Got a tricky question? Receive an answer from students like you! Try us!

Aboriginal people and the Canadian justice system - Essay Example

Only on StudentShare
College
Essay
Law
Pages 6 (1506 words)

Summary

The constitution of Canada through the constitutional act 1867 has recognized the existence of aboriginal communities or people and thus has guaranteed them rights in the constitution and in administering justice.

Extract of sample
Aboriginal people and the Canadian justice system

Section 35 of the constitution of Canada defines aborigines as 'aboriginal people in Canada include the Indian, Inuit, and metis people of Canada And further sect 35 sub sec 4 states 'notwithstanding any other provision of this act, the aboriginal and treaty rights referred to in sub section 1 are guaranteed equally to male and female.The Federal government of Canada and the provincial government are committed to the principle that, before amendment to class 24 of section 91 of the constitution act 1867 to section 25 of this act or to this part.The Ottawa project for restoration and sentencing is said to be the pilot project .it is said also to one of the several justice projects across Canada that have garnered support of the department of justice.The numerous studies, reports and justice inquires across Canada, and growing body of statistical information, confirmed that aboriginal people experience disproportionately high rates of crime and victimization are over represented in the court and the correctional system, and further, feel a deep alienation from justice system that is to them foreign and inaccessible and reflects both human and fiscal terms are seen to be exhorbitant, but also spiraling.Through persistent dialogue with various levels of government, aboriginal communities across Canada have gradually begun to explore the possibility of administering various components of the criminal justice system ...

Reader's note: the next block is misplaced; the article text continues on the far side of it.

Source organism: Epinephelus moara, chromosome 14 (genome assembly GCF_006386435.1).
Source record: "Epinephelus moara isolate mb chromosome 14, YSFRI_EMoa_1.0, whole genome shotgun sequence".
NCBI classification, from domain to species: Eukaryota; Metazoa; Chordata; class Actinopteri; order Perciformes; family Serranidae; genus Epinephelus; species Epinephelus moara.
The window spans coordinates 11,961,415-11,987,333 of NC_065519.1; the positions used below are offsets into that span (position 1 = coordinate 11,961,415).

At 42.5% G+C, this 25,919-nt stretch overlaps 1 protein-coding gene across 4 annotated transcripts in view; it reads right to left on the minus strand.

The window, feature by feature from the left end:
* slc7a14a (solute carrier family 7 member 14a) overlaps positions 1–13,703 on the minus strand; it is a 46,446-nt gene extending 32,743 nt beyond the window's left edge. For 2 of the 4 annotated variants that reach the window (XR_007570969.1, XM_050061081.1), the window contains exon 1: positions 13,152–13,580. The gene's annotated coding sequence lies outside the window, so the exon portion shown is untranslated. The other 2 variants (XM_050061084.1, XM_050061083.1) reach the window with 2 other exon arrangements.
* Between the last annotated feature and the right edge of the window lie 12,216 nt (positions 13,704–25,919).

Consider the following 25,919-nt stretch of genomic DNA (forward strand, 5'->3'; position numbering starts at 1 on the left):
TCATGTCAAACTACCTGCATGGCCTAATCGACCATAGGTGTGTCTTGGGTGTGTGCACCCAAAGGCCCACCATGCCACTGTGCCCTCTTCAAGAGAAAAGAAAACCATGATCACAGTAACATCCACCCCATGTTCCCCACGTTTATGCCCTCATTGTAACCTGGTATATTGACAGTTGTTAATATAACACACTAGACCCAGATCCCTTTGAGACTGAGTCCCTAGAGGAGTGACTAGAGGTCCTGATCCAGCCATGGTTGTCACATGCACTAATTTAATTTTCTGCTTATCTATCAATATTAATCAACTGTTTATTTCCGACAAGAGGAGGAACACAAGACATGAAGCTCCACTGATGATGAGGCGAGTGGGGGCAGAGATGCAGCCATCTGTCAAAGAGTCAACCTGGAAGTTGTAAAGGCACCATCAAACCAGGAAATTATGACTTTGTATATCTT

Download paper
Not exactly what you need?

Related Essays

Access to the Canadian health care system
Within Canada,accessibility takes on special meaning for geographers in general,health geographers in particular and most critically to all Canadians because of the fifth principle of the 1984 Canada Health ActHuman geographers have long been concerned with issues of geographic accessibility. In health geography, access to health care services has consistently been identified as a key theme of research. Within Canada, accessibility takes on special meaning for geographers in general, health geographers in particular and most critically to all Canadians because of the fifth principle of the…
7 pages (1757 words)
Juvenile Justice System
The most important facet of all this is the "best interest of the child" theory that guided the courts lingers in the purpose clauses of juvenile codes throughout the world.4 However, it seems to have failed to address the concerns raised by victims or communities about the juvenile justice system. The therapeutic intervention and punishment models of justice also…
6 pages (1506 words)
Canadian education system
The "Whig interpretation" viewed "much of history, through British Whig eyes," as the best way to progress, "away from savagery and ignorance towards peace, prosperity, and science" (Hayes, 2002). This is view self-limiting, and is inherently, thus, incapable of presenting a true and balanced picture.…
7 pages (1757 words)
History of The Australian Aboriginal People
However, what appears to be clear is that the first Aboriginal settlers colonized what is now Australia between 30,000 and 80,000 years ago via what is now Papua New Guinea or what is now Indonesia (Australian Aboriginal History, 2002; Siasoco, 2006).…
7 pages (1757 words)
Two essay questions
I have chosen to discuss the moral dilemmas surrounding public policy for euthanasia. Currently there is much proposed legislation concerning euthanasia and these include the Svend Robinson's amendment to 2. 241 - on 'aiding suicide"; and a proposed Aid in Dying Act suggested by Russ Ogden1.…
4 pages (1004 words)